Gold farming in MMPORG, and game building, veterans and draft-dodgers, a British writer of fantasy with exquisitely hand-crafted languages and cultures and also an American fantasist of the most prolific stripe, Seattle hipsters and Iowan wind farmers, private jets and slow boats from China: everything and everyone has a foil in this book, but since it's over nine hundred pages, an exhaustive catalog would be really long, and far less entertaining. Stephenson manages to take a Clancy-like scenario, give it a Dickensian and international cast, keep up a Dan Brown kind of momentum even as he takes time for National Treasure sort of thinking. Lots of thinking.

 

And also I happened to notice a particular device Stephenson used to good effect: the first time a name is introduced he spells it kind of phonetically, the way the character heard it, but when the character actually appears on stage, as it were, the name is spelled as it is using the Roman alphabet and English transliteration. It's important because there are quite a few people with nonEnglish names and nonRoman writing. In the same way he keeps the plot going without taking the time to explain everything: eventually all becomes clear for a character without a lot of telling. I don't usually notice technical aspects of a novel's construction, but at over 900 pages I had a fair number of opportunities to ponder whilst doing other things which were not reading.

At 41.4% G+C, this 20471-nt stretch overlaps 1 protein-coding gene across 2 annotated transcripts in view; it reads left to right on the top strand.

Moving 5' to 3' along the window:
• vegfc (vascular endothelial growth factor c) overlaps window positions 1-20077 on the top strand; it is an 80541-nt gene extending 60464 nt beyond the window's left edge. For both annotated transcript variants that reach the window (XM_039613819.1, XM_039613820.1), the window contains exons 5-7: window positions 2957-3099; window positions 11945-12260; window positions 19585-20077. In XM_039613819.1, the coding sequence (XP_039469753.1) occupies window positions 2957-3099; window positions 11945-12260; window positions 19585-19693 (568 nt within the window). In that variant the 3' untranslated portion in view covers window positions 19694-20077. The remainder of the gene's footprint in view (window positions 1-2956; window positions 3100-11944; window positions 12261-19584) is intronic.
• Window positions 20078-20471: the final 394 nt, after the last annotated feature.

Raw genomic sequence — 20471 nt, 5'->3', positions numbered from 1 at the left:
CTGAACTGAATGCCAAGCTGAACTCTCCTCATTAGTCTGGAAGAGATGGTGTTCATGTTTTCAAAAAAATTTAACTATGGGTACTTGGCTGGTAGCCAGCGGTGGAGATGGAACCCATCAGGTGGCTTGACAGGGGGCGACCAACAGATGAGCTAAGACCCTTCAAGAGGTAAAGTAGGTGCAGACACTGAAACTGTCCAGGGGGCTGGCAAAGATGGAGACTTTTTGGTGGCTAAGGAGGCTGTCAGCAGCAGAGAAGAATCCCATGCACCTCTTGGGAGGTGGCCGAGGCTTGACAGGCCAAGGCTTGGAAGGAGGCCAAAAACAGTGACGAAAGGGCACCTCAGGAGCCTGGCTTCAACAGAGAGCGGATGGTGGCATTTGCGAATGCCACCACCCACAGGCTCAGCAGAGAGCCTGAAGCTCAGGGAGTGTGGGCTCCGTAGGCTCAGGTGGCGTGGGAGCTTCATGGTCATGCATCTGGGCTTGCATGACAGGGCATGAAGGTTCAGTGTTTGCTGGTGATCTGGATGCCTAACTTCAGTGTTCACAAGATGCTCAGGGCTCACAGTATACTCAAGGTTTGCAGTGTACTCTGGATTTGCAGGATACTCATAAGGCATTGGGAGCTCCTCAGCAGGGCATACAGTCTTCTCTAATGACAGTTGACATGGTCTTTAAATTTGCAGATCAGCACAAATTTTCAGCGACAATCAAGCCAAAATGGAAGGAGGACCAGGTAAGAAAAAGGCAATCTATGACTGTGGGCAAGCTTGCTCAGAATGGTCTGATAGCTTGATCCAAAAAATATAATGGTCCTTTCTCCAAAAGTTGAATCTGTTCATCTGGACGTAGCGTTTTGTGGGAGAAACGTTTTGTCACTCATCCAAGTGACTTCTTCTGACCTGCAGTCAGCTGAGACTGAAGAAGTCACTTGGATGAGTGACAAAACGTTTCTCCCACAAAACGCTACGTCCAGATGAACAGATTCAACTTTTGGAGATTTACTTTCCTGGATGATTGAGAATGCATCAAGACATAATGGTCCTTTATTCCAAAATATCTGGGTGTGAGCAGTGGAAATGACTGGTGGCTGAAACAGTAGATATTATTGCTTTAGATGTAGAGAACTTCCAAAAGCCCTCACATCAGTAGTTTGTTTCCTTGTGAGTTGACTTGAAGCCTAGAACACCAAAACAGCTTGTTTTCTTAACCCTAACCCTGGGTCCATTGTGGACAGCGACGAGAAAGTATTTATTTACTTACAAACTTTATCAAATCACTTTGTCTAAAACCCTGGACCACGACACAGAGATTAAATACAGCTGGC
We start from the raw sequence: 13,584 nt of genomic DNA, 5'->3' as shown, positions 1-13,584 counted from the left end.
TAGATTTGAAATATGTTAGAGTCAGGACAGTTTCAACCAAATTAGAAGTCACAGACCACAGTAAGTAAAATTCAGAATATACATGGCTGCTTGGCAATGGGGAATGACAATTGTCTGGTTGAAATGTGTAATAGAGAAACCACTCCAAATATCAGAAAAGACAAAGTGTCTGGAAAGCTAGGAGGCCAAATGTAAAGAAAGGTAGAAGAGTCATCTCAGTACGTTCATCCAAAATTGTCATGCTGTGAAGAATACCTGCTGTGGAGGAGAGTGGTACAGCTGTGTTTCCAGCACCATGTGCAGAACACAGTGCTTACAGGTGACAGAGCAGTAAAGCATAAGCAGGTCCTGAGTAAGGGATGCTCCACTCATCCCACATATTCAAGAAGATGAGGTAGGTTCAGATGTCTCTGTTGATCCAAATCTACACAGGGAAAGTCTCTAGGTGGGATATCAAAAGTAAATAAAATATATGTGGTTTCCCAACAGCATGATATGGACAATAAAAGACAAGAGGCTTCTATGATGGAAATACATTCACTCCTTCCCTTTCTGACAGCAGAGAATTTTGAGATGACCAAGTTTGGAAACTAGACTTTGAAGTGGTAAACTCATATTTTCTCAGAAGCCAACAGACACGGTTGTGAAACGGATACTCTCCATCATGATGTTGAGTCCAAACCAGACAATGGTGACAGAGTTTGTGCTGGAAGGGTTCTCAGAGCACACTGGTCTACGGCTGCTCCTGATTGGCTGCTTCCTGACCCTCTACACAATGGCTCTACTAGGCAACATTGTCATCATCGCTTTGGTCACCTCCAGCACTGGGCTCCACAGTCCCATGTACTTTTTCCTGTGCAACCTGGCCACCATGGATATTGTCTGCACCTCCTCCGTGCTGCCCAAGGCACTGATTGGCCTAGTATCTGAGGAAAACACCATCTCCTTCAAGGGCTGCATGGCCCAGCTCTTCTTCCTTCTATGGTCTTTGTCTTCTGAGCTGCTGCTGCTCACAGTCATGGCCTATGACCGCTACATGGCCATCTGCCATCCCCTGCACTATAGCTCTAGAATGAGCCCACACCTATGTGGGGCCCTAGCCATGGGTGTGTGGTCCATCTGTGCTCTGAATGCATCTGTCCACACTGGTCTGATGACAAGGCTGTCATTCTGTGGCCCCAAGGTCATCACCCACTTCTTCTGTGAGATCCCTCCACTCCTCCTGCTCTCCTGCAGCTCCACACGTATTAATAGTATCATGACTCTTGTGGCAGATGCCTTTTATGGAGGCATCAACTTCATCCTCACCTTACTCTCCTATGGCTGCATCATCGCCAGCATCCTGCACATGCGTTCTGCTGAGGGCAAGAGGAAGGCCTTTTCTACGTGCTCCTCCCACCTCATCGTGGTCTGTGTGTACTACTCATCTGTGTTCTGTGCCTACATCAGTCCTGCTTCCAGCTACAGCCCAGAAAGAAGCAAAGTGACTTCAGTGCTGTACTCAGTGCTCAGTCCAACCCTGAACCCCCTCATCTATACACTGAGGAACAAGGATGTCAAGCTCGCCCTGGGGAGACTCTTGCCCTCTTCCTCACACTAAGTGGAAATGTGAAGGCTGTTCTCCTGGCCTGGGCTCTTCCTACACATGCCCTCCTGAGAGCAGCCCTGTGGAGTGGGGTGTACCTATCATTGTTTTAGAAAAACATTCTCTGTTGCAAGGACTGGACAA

So, the upshot: an incredibly entertaining book that one can feel smug about reading. Recommended for ereaders because of the heaviness and awkwardness of holding a bound copy.

 

Library copy 

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review 2017-06-22 20:32
What Alice Forgot - Liane Moriarty 
What Alice Forgot - Liane Moriarty

The mystery is what happened to Alice's marriage. Alice, suffering from a concussion and subsequent amnesia is the one trying to figure out who she is and how it went wrong. Another marvelous book full of kids and after school activities and how destructive it is for a marriage when gender roles make one person the breadwinner and one person the parent. And yes, it is also very white and heteronormative and upper middle class suburban, but again, Moriarty takes seriously the business of having and rearing children, and that is important. Plus now I basically see Reese Witherspoon playing the lead role in every one of the books and I like Reese Witherspoon, so that's okay.